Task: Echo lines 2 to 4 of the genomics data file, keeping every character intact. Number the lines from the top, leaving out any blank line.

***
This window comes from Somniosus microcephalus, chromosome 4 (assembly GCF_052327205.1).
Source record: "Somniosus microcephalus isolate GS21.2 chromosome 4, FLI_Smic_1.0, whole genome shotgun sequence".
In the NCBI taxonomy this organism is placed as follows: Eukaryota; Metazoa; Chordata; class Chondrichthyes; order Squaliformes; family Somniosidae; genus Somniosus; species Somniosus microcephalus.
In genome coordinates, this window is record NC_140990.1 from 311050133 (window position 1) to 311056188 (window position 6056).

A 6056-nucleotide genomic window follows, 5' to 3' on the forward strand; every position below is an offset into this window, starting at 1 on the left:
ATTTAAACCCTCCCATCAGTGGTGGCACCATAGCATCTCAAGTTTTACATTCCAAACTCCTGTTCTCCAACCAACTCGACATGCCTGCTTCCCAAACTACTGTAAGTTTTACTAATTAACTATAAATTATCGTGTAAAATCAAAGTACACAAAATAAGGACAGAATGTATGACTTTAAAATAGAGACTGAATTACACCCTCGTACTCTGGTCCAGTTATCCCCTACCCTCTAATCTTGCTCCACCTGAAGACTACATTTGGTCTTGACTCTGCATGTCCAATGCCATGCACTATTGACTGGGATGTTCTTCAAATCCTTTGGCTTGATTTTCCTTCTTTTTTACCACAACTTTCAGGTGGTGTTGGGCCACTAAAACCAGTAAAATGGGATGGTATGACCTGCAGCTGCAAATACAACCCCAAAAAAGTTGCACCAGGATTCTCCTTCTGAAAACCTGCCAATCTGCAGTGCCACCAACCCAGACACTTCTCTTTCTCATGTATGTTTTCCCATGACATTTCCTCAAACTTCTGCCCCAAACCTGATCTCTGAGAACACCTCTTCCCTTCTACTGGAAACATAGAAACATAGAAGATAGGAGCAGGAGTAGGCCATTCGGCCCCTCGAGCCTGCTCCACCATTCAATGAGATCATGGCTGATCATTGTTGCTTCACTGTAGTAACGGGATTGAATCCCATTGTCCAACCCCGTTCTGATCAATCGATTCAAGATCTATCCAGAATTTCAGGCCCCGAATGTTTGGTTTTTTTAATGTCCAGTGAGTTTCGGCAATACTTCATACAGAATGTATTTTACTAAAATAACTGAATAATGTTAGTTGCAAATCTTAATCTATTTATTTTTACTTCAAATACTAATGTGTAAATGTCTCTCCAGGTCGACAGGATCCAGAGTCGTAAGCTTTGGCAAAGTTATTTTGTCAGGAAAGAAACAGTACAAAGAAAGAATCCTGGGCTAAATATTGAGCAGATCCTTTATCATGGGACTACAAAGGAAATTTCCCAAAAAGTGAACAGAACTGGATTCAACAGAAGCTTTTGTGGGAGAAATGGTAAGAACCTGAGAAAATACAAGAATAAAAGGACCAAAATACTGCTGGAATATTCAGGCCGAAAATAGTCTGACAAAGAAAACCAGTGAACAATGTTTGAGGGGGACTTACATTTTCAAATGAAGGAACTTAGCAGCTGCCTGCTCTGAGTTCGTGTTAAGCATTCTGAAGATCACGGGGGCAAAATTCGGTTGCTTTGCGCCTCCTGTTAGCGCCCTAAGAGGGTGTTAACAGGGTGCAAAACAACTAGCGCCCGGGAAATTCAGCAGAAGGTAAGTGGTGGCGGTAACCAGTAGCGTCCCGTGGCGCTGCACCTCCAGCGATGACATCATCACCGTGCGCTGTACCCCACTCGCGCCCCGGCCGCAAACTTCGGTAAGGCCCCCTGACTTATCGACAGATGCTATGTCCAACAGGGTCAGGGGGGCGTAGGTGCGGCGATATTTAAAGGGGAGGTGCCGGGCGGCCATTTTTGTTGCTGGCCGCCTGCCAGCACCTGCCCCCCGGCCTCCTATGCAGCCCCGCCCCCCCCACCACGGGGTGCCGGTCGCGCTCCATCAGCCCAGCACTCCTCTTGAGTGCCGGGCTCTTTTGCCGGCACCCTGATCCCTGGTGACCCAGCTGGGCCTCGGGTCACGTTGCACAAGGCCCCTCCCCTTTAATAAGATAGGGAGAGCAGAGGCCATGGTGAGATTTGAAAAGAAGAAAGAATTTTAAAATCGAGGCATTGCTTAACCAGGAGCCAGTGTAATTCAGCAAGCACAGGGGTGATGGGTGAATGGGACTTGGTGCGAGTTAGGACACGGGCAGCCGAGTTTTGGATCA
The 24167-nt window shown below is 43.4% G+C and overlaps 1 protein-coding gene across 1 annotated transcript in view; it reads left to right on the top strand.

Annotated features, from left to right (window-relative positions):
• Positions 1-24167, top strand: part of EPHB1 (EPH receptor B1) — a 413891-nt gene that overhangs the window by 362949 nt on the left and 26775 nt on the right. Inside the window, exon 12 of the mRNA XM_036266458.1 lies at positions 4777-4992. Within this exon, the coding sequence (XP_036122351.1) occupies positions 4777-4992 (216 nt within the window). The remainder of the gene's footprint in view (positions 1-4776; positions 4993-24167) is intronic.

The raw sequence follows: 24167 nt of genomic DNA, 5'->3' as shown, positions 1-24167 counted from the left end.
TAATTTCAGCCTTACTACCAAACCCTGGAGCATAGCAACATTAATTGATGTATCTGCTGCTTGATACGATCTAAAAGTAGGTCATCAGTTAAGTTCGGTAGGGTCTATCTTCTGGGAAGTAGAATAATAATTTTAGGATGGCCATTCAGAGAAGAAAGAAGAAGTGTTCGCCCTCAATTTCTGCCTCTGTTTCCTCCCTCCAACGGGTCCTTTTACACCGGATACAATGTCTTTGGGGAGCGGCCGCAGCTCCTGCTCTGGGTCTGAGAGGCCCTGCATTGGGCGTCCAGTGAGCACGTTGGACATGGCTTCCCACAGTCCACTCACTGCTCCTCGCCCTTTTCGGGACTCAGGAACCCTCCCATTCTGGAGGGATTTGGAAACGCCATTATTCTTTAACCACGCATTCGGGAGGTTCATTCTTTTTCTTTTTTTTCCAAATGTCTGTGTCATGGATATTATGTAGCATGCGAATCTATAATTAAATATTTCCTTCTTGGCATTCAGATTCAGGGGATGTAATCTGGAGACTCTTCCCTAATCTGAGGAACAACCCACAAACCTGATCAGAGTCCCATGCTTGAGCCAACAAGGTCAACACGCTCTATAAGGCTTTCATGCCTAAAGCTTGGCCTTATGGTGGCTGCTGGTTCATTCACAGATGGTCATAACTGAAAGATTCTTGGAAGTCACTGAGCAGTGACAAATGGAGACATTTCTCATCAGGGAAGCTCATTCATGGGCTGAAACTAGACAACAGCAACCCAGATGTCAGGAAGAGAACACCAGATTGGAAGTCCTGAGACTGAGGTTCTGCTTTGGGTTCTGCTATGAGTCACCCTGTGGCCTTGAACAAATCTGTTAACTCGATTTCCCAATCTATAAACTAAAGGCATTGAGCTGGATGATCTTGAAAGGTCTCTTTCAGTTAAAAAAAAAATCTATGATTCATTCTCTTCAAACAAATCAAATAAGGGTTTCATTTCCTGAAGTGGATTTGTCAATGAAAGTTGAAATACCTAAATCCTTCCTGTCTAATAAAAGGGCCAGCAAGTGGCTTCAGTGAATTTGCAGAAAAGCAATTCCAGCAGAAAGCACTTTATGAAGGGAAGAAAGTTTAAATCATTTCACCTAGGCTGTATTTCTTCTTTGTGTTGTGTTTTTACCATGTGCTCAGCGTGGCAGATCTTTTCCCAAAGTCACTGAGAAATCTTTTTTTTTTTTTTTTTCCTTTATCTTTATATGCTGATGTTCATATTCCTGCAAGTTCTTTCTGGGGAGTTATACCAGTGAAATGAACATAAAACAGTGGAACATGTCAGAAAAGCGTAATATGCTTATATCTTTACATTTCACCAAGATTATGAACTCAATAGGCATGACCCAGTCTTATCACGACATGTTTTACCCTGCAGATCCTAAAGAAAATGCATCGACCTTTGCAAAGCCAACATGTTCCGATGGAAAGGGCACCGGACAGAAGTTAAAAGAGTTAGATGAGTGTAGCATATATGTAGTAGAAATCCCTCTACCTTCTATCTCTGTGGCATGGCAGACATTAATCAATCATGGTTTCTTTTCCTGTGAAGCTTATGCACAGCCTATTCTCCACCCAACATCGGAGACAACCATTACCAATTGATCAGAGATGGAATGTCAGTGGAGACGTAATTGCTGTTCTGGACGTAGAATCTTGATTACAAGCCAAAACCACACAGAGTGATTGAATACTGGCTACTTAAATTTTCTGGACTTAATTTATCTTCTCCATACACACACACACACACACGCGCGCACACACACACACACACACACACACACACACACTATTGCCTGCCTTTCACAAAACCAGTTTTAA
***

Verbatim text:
Source record: "Somniosus microcephalus isolate GS21.2 chromosome 4, FLI_Smic_1.0, whole genome shotgun sequence".
In the NCBI taxonomy this organism is placed as follows: Eukaryota; Metazoa; Chordata; class Chondrichthyes; order Squaliformes; family Somniosidae; genus Somniosus; species Somniosus microcephalus.
In genome coordinates, this window is record NC_140990.1 from 311050133 (window position 1) to 311056188 (window position 6056).